Like a number of other students of the period, Barnes suspected that FDR had sought a “good war” to solve the serious economic problems that persisted throughout the New Deal. Whatever his motives, it was undeniable, he concluded, that:
The overwhelming responsibility for the war and the attack was, of course, Roosevelt's deliberate refusal to settle the relations between the United States and Japan in a peaceful manner by honest diplomatic negotiations, to achieve which Japan made unusually impressive gestures and offered very reasonable terms that protected all legitimate vital American interests in the Far East.
Pearl Harbor After a Quarter of a Century remains a note worthy contribution to the literature on the topic. It is as good an introduction to the issues involved as is currently in print.
In the October 1962 issue of the United States Naval Institute Proceedings, Rear Admiral Kemp Tolley gave his account of having been the commander of one of the “little ships” hastily ordered out of Manila to monitor the Japanese Navy in early December of 1941. Although the bare essentials of the incident had been revealed during the Joint Congressional Hearings, Tolley's article sparked much comment. Additional research resulted in the publication of his book, The Cruise of the Lanikai: Incitement to War (Annapolis: Naval Institute Press, 1973).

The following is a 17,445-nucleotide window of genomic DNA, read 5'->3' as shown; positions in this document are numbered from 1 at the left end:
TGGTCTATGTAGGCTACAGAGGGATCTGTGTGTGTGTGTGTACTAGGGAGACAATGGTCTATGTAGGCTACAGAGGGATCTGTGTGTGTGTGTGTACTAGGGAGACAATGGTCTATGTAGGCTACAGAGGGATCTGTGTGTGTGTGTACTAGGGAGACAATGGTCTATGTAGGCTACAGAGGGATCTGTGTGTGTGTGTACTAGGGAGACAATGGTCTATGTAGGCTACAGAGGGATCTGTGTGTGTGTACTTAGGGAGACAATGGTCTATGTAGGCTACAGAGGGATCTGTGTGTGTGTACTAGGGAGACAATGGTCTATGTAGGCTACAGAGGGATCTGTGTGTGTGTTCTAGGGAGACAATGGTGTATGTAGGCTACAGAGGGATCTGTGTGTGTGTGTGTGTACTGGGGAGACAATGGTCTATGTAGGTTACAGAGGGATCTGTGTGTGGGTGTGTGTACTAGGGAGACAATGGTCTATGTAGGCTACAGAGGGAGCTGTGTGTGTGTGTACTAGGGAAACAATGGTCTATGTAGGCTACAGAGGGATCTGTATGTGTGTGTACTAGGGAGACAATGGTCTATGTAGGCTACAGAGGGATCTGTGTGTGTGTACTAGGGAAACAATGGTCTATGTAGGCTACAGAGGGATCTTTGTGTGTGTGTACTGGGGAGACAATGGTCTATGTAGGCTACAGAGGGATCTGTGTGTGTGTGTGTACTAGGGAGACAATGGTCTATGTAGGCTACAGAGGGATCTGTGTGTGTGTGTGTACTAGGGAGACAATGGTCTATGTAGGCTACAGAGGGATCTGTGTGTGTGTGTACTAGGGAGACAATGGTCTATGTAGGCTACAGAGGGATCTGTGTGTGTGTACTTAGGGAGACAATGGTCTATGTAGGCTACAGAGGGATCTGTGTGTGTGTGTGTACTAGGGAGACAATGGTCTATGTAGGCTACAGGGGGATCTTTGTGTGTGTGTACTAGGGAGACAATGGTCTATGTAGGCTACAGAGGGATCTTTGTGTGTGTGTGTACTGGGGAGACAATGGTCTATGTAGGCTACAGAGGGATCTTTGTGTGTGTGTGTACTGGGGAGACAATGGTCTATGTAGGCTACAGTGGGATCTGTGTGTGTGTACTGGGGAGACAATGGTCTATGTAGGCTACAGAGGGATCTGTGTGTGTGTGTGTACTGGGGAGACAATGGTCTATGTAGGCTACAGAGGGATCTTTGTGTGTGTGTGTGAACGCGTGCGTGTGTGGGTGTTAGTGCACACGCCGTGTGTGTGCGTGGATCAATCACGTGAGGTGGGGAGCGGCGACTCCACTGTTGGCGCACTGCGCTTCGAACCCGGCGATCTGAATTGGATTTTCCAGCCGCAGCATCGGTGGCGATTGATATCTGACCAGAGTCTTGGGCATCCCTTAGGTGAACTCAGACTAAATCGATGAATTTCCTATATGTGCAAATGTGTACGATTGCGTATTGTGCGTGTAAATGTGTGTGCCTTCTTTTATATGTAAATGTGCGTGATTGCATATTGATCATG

The Lanikai was a 67-ton two-masted auxiliary schooner engaged in inter-island traffic. Chartered for $1.00 by the U.S. Navy, it had a crew of five Filipino civilians, who could not speak English. Commander Harry Slocum informed a startled Lt. Tolley that “the President has personally ordered” him to set sail as soon as possible. The sailing ship was turned into a vessel of war by lashing to its deck an old 3-pounder gun left over from the Spanish-American War and two World-War I-vintage .30 caliber machine guns. The only radio available could receive messages but not transmit them. Nevertheless, he was ordered to sail for the coast of Indo-China and told to have someone work on the radio set while they were at sea.
In the event, neither the Lanikai, nor the other ships ordered out, the Isabel and the Molly Moore, were able to cross the paths of the Japanese. Only after the war did Tolley fully appreciate the role intended for the Lanikai — that of “live bait.”